As nanotechnology comes to be used on a wider basis in industry, engineered nanoparticles will also begin to be produced in ever greater numbers. Given the possibility that nanoparticles, by their nature, will interact with the environment, humans, animals, and plant life differently that the more bulky forms used in industry now, estimating how many nanoparticles there are has begun to take on greater importance.

"Estimates of Upper Bounds and Trends in Nano-TiO2 Production as a Basis for Exposure Assessment" published online by Environmental Science and Technology, (for a short summary of the paper, please read "Engineers attempt to count nanoparticles in the environment" from R&D Magazine), tries to estimate the current and future production of Nano-TiO2 particles.

While recent studies have estimated environmental TiO2 exposure based on release from end use life cycles. . .  our approach looks further upstream in the life cycle to create upper limits of nano-TiO2 exposure, identifying how much nano-TiO2 may be produced prior to incorporation in end use products. Three pieces of information are necessary to project sources of nano-TiO2 exposure over time: current nano-Ti)2 production volumes must be know to proviade a baseline or y-intercept of our projection function; the maximum potential production volume is considered here as the total TiO2 market, . . . and the growth rate over time (slope) must be estimated to describe how the production magnitude might increase from the baseline toward the maximum potential level. This work estimates these values.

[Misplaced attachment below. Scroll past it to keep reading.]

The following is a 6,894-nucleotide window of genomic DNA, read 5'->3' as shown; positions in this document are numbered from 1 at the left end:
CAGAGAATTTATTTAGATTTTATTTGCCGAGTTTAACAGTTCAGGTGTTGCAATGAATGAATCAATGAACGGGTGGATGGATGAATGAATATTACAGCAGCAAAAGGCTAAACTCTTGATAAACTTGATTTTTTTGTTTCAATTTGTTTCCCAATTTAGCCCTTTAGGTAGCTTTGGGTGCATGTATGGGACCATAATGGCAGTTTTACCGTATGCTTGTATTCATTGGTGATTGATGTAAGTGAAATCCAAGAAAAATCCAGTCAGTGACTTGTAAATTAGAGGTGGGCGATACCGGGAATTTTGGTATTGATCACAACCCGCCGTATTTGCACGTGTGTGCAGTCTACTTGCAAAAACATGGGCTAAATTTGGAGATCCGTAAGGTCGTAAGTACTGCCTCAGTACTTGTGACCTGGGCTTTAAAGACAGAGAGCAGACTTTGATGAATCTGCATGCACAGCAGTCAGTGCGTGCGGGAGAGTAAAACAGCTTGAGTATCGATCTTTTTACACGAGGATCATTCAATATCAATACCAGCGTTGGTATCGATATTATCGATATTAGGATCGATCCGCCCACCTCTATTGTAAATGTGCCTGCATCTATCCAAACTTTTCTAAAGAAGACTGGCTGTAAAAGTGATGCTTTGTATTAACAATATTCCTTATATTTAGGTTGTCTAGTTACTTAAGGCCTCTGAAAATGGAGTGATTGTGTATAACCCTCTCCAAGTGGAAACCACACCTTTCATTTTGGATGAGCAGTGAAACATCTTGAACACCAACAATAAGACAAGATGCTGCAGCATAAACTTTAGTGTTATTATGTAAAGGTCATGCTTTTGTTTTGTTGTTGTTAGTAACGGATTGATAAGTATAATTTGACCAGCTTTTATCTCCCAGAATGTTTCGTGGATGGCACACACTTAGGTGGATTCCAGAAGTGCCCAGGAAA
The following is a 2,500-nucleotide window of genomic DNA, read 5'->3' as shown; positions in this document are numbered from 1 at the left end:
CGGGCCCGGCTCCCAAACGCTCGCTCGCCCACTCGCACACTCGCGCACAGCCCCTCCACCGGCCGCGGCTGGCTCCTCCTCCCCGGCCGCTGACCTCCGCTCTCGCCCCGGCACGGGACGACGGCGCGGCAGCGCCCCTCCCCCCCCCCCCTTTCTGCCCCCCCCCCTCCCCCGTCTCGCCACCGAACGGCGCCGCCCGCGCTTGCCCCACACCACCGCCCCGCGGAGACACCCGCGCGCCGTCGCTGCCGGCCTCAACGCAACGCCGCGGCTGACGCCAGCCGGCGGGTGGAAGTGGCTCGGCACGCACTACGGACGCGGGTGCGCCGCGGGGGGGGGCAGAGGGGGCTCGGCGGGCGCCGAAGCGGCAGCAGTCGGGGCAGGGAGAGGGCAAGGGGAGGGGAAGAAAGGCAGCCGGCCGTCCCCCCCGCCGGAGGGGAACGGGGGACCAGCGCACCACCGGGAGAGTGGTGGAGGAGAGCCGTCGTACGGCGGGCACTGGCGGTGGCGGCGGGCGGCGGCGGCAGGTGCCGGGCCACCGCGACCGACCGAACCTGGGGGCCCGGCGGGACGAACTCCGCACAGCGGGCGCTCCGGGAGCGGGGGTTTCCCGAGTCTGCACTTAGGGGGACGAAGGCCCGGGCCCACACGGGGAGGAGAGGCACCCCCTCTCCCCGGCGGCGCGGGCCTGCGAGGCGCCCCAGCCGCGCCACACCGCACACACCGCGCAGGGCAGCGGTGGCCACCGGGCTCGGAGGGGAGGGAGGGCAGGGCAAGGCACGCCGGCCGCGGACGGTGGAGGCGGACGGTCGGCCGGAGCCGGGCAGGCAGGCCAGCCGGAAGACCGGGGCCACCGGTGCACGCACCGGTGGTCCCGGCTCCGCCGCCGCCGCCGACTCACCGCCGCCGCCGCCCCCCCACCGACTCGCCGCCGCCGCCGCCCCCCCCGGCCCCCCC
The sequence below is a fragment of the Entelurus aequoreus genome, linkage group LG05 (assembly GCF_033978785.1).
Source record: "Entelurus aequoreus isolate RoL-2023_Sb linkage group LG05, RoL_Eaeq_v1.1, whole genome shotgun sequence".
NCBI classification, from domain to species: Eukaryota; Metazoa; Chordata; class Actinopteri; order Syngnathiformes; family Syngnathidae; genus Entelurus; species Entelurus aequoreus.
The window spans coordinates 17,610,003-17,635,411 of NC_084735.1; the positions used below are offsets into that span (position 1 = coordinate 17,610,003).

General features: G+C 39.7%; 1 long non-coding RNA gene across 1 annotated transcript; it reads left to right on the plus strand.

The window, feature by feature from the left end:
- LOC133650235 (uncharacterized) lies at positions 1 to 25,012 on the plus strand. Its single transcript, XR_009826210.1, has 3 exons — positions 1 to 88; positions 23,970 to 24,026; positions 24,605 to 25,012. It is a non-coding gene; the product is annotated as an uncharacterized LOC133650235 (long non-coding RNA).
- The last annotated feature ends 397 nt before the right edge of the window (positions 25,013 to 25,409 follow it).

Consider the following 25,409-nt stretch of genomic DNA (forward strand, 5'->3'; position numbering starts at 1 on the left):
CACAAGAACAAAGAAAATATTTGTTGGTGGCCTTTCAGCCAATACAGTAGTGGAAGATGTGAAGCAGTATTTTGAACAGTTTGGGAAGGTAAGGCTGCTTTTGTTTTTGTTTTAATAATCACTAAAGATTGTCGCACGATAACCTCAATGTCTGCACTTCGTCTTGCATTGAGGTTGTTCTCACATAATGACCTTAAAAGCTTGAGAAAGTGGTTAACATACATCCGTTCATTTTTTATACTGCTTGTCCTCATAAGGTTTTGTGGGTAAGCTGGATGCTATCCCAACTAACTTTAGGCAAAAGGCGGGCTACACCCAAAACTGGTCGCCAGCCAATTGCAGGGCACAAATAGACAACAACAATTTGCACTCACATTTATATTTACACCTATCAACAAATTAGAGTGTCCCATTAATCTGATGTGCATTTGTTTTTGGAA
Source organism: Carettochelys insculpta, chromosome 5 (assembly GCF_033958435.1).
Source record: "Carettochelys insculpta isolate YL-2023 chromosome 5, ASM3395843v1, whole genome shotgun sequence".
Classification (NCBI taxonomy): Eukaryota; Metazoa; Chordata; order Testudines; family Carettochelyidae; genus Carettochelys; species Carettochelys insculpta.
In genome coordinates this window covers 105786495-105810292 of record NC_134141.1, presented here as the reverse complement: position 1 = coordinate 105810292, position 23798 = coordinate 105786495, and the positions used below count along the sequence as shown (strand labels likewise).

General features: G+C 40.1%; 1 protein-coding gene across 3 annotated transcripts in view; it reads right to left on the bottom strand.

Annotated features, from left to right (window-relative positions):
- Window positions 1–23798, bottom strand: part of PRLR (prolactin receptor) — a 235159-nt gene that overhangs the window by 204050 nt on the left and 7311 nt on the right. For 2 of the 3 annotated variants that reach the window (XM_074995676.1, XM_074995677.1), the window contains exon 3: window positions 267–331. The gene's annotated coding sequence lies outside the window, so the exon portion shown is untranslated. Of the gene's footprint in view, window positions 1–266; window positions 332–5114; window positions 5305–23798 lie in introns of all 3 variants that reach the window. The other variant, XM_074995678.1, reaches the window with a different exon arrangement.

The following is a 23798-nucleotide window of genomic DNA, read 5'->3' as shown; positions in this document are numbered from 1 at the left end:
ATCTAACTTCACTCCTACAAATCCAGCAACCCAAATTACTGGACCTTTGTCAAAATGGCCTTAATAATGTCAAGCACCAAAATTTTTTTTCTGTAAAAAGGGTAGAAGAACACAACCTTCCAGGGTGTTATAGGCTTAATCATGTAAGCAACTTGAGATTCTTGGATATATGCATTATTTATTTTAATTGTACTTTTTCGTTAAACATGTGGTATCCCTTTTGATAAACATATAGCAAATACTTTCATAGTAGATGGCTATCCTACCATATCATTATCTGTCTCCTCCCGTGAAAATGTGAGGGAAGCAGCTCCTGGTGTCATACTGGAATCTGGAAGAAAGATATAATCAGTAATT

The results of this study may be a bit flawed, since the companies that produce, use or import nano-TiO2 treat that information as proprietary.

Why is it important to have an estimate of how much nano-Ti02 and other nanoparticles the environment, workers, and consumers are exposed to?

With the growth of nanotechnology, engineered nanoparticles are produced and incorporated into products and processes across a broad spectrum of industries and will inevitably enter the environment. The novel properties resulting from their nanoscale size . . . may also cause nanomaterials to interact with the environment and living organisms in ways that may differ from their bulk scale counterparts. . . . Assessing the impacts and risks posed by nanomaterials requires estimates of potential environmental exposure to their materials. In turn, an understanding of the variety and physical magnitude of nanomarticle sources is the starting point for estimating environmental exposure to nanomaterials and interpreting exposure predictions for the purposes of formulating possible regulation and risk management strategies. Relevant exposure estimates are particularly urgent for those materials already finding their way into industrial and consumer products.

If the expectations regarding nanotech becoming significantly more prominent in the near future are realized, any potential negative impacts may have enourmous medical, economic, legal and policy related effects. In the face of certain growth and such uncertain effects, it is essential to produce toxicity and exposure risk assessments for nanomaterials, even if they begin as approximations, to frame the issue and understand the size of the potential problem.